Set high on a hill above the River Tagus, Toledo’s historic centre is a melting pot of Christian, Muslim and Jewish architecture. Its effect, even across two days of grey skies, cold rain and high winds, was mesmerising.
We crossed the river on the ancient Alcantara Roman bridge that towers above the swirling waters below and set about the steep hike to the town’s centre but were pleasantly surprised (relieved!) to stumble across a series of escalators cunningly hidden in the stone rock face. It made for a gentle start to a bustling day of dodging umbrellas and elbows in the crowded and narrow streets of the historic centre.
Toledo was packed with visitors, despite the siesta hours. We wound down to the central point, the splendid cathedral. Its massive size reflects its history as the spiritual heart of the Church in Spain. Built on an earlier 7th century church it took nearly three hundred years to create from the day that work began in 1226. The timespan is reflected in its mix of styles, Gothic on the outside with Spanish Mudejar decoration inside.
We didn’t venture in, saving our euros for two other sites that we had earmarked to visit, both of which are indelibly weaved into the history of the old city.
El Greco, the Greek painter who made his home in Toledo during its glory years of the 16th century has a house and museum in the old Jewish Quarter. Disappointingly, the house was not his home, but a property purchased by a later admirer and furnished as a home typical of El Greco’s time.
It was possibly the most chaotic museum we’ve ever visited, with contradictory signage, locked doors, barging crowds of Chinese confused about to what to photograph, and burly and unhelpful guards.
We eventually found El Greco’s series of paintings ‘Christ and Apostles’ but were struck more by the likeness of each disciple to each other, rather than by their life-likeness.
We narrowed them down to being three different models. Hence Peter was Paul and Andrew, Jesus was James etc. John had an interesting cup of poison, represented by a little dragon. It was what drew most comment.
The Jewish Quarter has the city’s beautiful synagogues and the oldest and largest, Santa Maria la Blanca dates to the 12th century. Its five knaves are separated by horseshoe arches of white and gold, standing on carved stone capitals on top of a polished terracotta tiled floor. It is beautifully simple and an evocative site representing the fate of Toledo’s Jewish community.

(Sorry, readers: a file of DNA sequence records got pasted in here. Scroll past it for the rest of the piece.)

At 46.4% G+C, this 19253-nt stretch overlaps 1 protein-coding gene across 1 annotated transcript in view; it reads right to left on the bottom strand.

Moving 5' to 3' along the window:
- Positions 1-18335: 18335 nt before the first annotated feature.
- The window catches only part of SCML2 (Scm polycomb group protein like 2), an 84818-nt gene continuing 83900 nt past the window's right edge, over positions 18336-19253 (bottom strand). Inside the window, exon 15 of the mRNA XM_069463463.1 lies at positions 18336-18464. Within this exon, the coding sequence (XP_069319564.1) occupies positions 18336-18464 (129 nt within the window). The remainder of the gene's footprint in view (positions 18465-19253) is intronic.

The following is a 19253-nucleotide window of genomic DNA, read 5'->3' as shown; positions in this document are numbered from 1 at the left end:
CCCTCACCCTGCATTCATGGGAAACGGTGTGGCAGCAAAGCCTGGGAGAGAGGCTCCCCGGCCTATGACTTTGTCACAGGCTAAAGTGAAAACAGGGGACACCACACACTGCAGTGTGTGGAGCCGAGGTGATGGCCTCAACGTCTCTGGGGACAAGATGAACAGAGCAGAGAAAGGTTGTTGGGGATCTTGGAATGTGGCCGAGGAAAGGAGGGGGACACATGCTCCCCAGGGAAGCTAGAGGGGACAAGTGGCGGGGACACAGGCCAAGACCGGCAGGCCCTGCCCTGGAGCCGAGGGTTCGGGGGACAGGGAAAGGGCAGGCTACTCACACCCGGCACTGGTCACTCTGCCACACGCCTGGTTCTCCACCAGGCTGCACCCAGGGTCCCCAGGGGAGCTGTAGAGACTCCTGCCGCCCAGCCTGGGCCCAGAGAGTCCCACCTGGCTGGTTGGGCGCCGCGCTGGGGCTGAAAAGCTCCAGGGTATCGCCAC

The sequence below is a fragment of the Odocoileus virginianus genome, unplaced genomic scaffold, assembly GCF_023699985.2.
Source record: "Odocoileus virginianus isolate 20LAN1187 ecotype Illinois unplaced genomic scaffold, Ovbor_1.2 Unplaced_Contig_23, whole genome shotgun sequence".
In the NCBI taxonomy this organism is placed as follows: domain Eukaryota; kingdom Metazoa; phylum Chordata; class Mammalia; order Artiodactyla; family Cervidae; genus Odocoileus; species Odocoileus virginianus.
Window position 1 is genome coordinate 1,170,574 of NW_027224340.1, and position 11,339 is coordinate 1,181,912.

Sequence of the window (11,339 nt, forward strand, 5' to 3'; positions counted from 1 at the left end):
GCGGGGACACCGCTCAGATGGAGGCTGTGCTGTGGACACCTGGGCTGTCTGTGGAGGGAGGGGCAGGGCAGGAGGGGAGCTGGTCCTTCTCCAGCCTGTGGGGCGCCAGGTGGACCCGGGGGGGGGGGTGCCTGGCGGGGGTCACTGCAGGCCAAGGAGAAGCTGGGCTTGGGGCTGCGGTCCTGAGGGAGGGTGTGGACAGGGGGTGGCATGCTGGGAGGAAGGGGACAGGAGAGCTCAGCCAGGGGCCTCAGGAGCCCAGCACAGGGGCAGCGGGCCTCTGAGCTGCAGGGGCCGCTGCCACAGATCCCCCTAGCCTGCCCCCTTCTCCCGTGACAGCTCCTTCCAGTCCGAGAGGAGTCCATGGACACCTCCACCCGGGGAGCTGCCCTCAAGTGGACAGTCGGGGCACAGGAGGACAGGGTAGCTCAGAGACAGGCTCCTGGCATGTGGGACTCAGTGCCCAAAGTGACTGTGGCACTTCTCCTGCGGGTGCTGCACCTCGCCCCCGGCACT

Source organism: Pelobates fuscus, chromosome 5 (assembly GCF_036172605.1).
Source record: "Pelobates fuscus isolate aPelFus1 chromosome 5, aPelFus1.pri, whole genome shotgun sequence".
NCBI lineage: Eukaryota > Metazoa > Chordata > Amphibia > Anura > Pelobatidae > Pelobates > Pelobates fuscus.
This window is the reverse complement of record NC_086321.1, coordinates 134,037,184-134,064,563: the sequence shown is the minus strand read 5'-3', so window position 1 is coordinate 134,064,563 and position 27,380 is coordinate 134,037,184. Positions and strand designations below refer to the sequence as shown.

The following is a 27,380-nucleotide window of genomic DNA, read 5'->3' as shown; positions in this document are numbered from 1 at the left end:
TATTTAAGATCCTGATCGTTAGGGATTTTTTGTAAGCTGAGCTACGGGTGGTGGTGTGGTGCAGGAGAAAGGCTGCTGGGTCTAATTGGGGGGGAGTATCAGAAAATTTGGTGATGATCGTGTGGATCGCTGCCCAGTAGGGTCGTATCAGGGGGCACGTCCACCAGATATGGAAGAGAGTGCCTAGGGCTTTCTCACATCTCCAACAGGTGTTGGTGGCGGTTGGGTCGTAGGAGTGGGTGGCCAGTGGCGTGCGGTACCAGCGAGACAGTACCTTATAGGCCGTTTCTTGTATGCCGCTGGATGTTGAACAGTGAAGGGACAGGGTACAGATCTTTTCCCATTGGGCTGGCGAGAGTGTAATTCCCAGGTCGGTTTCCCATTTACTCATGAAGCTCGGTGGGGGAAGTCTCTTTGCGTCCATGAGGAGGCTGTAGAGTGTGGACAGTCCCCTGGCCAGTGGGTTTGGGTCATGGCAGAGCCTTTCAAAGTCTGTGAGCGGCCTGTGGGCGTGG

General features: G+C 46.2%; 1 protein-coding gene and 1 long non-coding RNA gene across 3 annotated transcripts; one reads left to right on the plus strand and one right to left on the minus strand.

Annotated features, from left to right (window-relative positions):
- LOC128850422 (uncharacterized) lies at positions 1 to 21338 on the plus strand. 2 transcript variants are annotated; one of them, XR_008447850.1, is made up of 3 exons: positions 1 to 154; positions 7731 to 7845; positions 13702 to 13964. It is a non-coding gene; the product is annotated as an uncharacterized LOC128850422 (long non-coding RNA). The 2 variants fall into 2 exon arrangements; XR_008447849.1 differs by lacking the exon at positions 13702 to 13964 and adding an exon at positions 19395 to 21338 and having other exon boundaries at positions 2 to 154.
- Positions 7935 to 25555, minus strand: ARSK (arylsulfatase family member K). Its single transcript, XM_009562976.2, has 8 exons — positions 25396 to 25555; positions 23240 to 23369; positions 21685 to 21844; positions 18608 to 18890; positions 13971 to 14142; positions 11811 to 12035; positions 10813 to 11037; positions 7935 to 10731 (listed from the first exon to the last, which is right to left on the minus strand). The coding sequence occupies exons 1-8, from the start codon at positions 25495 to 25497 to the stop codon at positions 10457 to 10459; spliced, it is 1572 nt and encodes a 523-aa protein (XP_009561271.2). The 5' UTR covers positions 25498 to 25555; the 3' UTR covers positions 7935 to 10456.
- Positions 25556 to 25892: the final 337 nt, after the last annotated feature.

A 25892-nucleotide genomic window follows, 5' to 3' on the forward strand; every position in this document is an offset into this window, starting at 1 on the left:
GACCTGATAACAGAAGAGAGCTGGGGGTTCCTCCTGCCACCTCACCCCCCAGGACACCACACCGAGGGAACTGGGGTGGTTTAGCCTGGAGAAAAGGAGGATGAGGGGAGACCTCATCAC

An horrific massacre took place inside the synagogue in 1391, which marked the turning point of religious tolerance in the city. In 1492 as Columbus sailed the ocean blue with funding from the Catholic Monarchs, Isabel and Fernando ordered the expulsion of all Jews from Spain. Toledo’s community either left or remained as Catholic converts.
The synagogue became a church and was later decorated with Mudejar plaster-work and carvings by Muslim workers living under Christian rule. The combination of all its elements is both exquisite and thought provoking.
Toledo was a jewel in the crown of the Moorish caliphate from the eight to the eleventh centuries, and its mosque, Mezquita Bab al-Mardum (since called Mezquita del Cristo de la Luz) dates from around 1000 AD. Toledo fell to the crusaders in 1085 and the Knights Templar established a base in the city, although there’s little evidence today.
However, this has not stemmed a tide of shops selling souvenir medieval weaponry and an alarming number of knives in all sizes. Every corner we turned boasted a window display of replica daggers and ferociously usable hunting and carving knives. It was a relief to see some marzipan confectionery instead!
Predating Knights and Moors, the Visigoths has control of Toledo after the fall of the Roman Empire. Little remains of their city but there is a wonderful collection of replica votive crowns (similar to that of Recceswinth which we had seen at Banos de Cerrato).
Finds included jewellery, domestic pottery, stone carvings and funeral proscriptions which are kept in one of the city’s oldest churches, San Roman.
Built in the 1100s, in the style of the first Toledan Mudejars (Muslims who remained living under Christian rule after the reconquest by the crusaders), its interior is a series of horseshoe arches decorated with Romanesque wall paintings.
All of Toledo’s rich architectural history does of course sit on Roman foundations. The most evocative site is the subterranean baths at Amador de los Rios.
Passing the workers busy behind their desks at the Toledo Cultural Resources Management Centre, we headed down steep steps to the musky limestone saunas, baths and hypocaust still decorated with marble carvings and some traces of red and blue frescoes. It’s thought to have been a public baths around the time of the height of Imperial power in Hispania at the end of the first century AD.
Toledo is a truly enchanting city and a wonderful place to visit to catch a whiff of its many pasts. We eschewed chewing on one of the traditional ‘bocadillo Ibericos’, a dangerously crusty looking roll stuffed with pink finely carved and dry cured ham.
It didn’t stop the vast numbers of American tourists tucking in for €4.50. “Say, all this is missing is some Jack”, presumably a reference to the bland Monterey Jack American white cheese. Instead we had a local beer and tapas of tasty olives in a medieval brewery, close to the Visigothic museum.
With much to ponder upon, our evening quickly passed as once again, the heavens opened and poured rain indiscriminately on the Jewish Quarter, the synagogues, the mosque, the Roman bridge, the Visigoth’s museum, the colossal Cathedral, and us… camped in Bertha beneath the old town walls.